Background: KillerRed (KR) is a novel photosensitizer that efficiently generates reactive oxygen species (ROS) in KR-expressing cells upon intense green or white light illumination in vitro, resulting in damage to their plasma membrane and cell death.
Results: We report an in vivo modification of this technique using a fluorescent microscope and membrane-tagged KR (mem-KR)-expressing transgenic zebrafish. We generated several stable zebrafish Tol2 transposon-mediated enhancer-trap (ET) transgenic lines expressing mem-KR (SqKR series), and mapped the transposon insertion sites. As mem-KR accumulates on the cell membrane and/or Golgi, it highlights cell bodies and extensions, and reveals details of cellular morphology. The photodynamic property of KR made it possible to damage cells expressing this protein in a dose-dependent manner. As a proof-of-principle, two zebrafish transgenic lines were used to affect cell viability and function: SqKR2 expresses mem-KR in the hindbrain rhombomeres 3 and 5, and elsewhere; SqKR15 expresses mem-KR in the heart and elsewhere. Photobleaching of KR by intense light in the heart of SqKR15 embryos at lower levels caused a reduction in pumping efficiency of the heart and pericardial edema and at higher levels - in cell death in the hindbrain of SqKR2 and in the heart of SqKR15 embryos.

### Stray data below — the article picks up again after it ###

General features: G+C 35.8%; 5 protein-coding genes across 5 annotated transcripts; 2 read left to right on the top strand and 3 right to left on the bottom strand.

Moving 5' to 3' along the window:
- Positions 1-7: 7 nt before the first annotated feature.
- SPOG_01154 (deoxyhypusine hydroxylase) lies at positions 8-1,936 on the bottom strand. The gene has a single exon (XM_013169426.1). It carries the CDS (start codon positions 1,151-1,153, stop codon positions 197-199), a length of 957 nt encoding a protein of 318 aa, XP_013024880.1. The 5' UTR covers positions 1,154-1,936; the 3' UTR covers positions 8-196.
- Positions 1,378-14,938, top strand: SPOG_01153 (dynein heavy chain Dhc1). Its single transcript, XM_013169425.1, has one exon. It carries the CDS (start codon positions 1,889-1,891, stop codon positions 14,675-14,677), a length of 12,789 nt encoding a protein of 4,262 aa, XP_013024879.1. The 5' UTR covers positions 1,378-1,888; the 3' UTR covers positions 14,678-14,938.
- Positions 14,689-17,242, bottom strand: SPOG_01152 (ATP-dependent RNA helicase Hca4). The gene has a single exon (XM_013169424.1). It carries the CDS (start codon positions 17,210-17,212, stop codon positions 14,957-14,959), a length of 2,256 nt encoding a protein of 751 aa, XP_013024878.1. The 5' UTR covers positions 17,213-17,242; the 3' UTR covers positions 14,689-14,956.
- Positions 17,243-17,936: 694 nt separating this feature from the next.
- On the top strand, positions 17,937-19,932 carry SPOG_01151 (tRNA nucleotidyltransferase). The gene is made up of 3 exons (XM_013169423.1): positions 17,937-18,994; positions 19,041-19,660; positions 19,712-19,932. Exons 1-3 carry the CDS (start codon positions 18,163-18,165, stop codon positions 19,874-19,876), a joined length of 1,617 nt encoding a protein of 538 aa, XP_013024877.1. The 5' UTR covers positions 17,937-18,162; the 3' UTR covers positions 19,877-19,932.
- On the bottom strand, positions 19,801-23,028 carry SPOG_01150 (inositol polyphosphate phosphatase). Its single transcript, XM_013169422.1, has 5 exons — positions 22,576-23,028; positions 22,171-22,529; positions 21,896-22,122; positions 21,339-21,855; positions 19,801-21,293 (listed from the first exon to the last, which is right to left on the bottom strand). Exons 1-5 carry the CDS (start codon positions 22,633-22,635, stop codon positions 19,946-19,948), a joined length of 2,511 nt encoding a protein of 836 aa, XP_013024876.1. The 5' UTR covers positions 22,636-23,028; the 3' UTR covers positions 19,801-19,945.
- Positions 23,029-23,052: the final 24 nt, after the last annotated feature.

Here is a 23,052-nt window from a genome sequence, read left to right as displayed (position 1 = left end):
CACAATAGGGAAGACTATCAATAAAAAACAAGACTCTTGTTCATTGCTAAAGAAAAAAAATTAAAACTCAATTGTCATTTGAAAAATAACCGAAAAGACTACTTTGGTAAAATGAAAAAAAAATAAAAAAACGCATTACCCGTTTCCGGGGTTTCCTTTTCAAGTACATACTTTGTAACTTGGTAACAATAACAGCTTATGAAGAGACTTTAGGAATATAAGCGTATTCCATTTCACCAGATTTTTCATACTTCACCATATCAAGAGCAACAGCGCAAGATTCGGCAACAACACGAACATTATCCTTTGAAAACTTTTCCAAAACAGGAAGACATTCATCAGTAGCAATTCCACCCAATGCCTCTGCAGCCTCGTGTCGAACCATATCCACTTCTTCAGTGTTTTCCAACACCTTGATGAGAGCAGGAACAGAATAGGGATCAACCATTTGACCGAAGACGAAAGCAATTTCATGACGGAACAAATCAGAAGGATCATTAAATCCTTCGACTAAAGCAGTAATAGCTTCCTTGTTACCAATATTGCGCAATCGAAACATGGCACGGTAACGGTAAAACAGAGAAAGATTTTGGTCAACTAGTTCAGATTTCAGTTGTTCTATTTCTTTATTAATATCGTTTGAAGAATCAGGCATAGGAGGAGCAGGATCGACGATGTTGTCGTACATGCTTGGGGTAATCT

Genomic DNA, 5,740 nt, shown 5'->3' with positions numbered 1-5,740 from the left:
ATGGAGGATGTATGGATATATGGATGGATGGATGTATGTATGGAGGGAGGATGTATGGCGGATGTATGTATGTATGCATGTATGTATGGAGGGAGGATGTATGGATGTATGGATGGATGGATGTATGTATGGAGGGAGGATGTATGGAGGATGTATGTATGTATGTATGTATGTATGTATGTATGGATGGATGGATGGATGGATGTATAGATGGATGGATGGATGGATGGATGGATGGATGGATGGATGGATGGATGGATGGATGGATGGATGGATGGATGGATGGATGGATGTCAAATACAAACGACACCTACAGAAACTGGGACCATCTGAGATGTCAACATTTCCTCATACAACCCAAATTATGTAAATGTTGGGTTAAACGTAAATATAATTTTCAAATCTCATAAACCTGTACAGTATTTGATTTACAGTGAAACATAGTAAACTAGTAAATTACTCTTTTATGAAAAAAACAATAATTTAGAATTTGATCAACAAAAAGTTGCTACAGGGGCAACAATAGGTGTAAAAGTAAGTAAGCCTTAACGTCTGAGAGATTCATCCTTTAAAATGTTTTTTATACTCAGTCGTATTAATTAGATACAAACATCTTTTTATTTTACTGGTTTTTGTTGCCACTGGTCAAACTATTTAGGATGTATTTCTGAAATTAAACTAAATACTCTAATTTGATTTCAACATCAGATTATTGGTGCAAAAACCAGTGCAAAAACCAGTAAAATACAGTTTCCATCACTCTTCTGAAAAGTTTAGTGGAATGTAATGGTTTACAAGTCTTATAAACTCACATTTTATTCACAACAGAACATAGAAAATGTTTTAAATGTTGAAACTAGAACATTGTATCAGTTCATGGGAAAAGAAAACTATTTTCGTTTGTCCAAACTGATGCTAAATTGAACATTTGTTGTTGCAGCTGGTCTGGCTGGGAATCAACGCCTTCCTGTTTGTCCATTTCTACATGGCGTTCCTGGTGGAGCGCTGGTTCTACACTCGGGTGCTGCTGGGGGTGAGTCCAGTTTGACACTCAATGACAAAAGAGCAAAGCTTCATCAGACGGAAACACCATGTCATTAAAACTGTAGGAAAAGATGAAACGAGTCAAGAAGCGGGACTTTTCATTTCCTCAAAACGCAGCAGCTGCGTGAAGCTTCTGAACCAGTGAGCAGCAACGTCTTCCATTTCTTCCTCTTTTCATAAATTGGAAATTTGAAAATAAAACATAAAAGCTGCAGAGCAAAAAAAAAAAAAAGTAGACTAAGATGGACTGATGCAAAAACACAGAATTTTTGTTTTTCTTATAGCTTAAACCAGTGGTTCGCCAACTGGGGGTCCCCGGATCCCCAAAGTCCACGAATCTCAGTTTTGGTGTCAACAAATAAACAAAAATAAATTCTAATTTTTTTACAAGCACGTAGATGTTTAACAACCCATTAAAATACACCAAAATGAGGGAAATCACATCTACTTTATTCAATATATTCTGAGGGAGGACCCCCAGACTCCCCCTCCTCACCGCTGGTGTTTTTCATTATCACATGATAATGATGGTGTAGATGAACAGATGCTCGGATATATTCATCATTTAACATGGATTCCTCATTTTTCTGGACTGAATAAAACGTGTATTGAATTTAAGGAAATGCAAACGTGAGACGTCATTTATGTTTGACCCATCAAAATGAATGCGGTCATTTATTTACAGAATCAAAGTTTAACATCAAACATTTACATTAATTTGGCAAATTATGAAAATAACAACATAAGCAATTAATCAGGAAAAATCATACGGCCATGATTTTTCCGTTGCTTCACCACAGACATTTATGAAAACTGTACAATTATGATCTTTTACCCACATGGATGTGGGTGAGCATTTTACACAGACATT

Conclusions: An intense illumination of tissues expressing mem-KR affects cell viability and function in living zebrafish embryos. Hence, the zebrafish transgenics expressing mem-KR in a tissue-specific manner are useful tools for studying the biological effects of ROS.